(1) Avoid those situations where you are likely to fall into temptation. If you are tempted to look at pornographic internet sites, then don’t surf the web in solitude. If you are tempted to gorge yourself at the Golden Corral buffet, then go to Panera. If you are inclined to become too physically intimate with your girlfriend or boyfriend, then don’t be alone in their company. Charles Bridges, the nineteenth century English pastor, advised, “It is far more easy to shun the occasion of sin than to shun the sin when the occasion presents it” (Commentary on Proverbs).
(2) When you fall, be quick to confess your sin and receive God’s forgiveness. When you sin, don’t do penance by thinking that you should remain miserable for a certain period of time before confessing it. When overcome by guilt don’t avoid public worship and the fellowship of God’s people. Rather, quickly run to Christ, acknowledging your sin and need of forgiveness. Believe the promise of I John 1:9 that “if we confess our sins, he is faithful and just to forgive us our sins and to cleanse us from all unrighteousness.” The nineteenth century Scottish pastor, Robert Murray McCheyne advised, “For every one look at sin take ten looks at Christ.” Rejoice in God’s grace and forgiveness.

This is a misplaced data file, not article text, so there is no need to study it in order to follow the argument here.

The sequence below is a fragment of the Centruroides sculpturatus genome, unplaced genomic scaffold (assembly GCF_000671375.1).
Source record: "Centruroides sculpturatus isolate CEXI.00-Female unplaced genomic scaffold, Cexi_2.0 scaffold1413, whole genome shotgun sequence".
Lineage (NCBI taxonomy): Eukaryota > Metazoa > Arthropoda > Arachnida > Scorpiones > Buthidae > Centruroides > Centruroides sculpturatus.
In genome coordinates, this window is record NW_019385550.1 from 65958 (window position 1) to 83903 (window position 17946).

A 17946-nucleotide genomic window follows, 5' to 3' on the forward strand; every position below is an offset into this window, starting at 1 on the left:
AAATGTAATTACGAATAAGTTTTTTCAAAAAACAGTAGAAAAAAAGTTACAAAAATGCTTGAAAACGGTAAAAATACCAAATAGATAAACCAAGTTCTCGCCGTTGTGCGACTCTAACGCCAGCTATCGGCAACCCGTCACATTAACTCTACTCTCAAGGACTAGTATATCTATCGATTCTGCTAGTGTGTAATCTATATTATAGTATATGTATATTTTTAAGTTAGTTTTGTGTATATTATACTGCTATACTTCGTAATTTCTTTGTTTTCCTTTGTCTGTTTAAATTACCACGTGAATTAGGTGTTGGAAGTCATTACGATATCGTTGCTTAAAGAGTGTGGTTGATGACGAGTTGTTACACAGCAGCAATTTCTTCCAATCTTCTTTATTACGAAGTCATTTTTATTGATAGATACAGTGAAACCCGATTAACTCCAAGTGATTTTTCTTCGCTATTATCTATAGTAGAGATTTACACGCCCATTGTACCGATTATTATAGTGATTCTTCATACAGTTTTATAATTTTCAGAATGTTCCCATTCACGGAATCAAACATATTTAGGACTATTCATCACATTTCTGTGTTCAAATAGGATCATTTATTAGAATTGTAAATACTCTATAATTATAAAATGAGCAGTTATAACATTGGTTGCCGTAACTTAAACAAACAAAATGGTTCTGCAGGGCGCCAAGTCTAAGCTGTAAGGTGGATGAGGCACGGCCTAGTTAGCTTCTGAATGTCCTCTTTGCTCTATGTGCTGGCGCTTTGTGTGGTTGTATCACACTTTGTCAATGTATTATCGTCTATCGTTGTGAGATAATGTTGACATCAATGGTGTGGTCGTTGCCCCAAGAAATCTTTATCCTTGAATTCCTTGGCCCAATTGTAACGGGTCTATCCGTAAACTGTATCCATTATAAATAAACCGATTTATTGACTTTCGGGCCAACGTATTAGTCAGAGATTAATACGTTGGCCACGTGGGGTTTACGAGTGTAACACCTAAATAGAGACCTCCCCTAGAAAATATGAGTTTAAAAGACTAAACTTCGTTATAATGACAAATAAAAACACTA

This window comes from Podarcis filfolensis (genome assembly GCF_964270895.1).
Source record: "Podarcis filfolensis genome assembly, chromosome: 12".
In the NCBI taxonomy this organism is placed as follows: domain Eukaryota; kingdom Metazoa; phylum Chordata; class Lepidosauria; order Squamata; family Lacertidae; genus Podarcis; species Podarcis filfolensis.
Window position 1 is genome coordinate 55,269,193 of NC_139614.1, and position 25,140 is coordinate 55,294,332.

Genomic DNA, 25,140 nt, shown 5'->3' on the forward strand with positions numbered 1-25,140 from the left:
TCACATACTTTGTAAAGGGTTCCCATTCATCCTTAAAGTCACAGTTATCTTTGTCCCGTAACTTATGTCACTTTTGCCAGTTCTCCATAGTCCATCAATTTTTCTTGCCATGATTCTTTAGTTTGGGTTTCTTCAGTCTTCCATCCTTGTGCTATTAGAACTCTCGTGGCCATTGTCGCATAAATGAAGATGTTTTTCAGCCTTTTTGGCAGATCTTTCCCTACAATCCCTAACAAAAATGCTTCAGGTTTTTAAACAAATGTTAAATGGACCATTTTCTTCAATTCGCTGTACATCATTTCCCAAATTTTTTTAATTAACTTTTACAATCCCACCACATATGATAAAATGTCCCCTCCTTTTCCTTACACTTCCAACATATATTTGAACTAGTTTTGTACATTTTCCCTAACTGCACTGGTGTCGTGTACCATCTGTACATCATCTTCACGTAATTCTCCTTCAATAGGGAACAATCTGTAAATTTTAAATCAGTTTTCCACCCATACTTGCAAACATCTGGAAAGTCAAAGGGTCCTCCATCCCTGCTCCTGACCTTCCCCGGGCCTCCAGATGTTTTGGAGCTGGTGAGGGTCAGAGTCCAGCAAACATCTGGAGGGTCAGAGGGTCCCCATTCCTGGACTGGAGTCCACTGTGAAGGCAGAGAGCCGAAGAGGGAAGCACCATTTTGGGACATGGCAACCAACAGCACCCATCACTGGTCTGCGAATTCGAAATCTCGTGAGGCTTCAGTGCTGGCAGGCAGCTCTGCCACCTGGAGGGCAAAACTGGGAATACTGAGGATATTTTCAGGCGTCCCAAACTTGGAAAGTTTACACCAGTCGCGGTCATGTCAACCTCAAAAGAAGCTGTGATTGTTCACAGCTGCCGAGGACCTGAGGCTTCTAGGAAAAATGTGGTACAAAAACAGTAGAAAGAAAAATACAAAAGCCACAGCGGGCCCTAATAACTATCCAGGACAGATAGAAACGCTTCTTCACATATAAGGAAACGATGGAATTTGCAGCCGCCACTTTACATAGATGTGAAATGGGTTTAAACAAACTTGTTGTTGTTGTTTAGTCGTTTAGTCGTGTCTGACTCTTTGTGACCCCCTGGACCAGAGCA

(3) Replace your sinful habits with godly habits. In Ephesians 4:22-32 Paul advises Christians not merely to “put off” their sinful behaviors but to replace them with (“put on”) God-honoring behaviors. Paul tells liars not merely to stop lying, but to speak the truth (4:25). He commands thieves not merely to quit stealing, but to work hard and to share generously with others (4:28). He calls those with foul mouths to speak words that are edifying (4:29). He exhorts those who are angry to be kind and forgiving (4:31-32).
(4) Battle against sin with never-ending vigilance. Joel Beeke of Puritan Reformed Seminary tells of a missionary who had a shrub in his garden that bore poisonous leaves. Because he was concerned that his young child might eat one of the leaves, he dug the shrub out of the ground and threw it away. But the roots of the shrub went deep, so in time the shrub would again sprout up through the ground. Repeatedly the missionary had to dig out the sprouting shrub. The only way he could deal with this pesky plant was to inspect the ground and to kill it every time it surfaced. The sin that dwells within us is like that shrub. We must be continually vigilant and ready to uproot it. The Puritan pastor John Owen advised, “We must be exercising [mortification] every day, and in every duty. Sin will not die, unless it be constantly weakened. Spare it, and it will heal its wounds, and recover its strength” (Puritan Reformed Spirituality, 420).
Are you content with an outwardly respectable Christian life, or do you truly desire to reflect the holiness of Christ? Resolve to pursue holiness. During World War II Winston Churchill was asked to explain his strategy against the Nazis. He answered, “You ask what our strategy is. Our strategy is to wage war with all the strength that God gives us.” That should be our strategy as we battle the desires that wage war against our souls.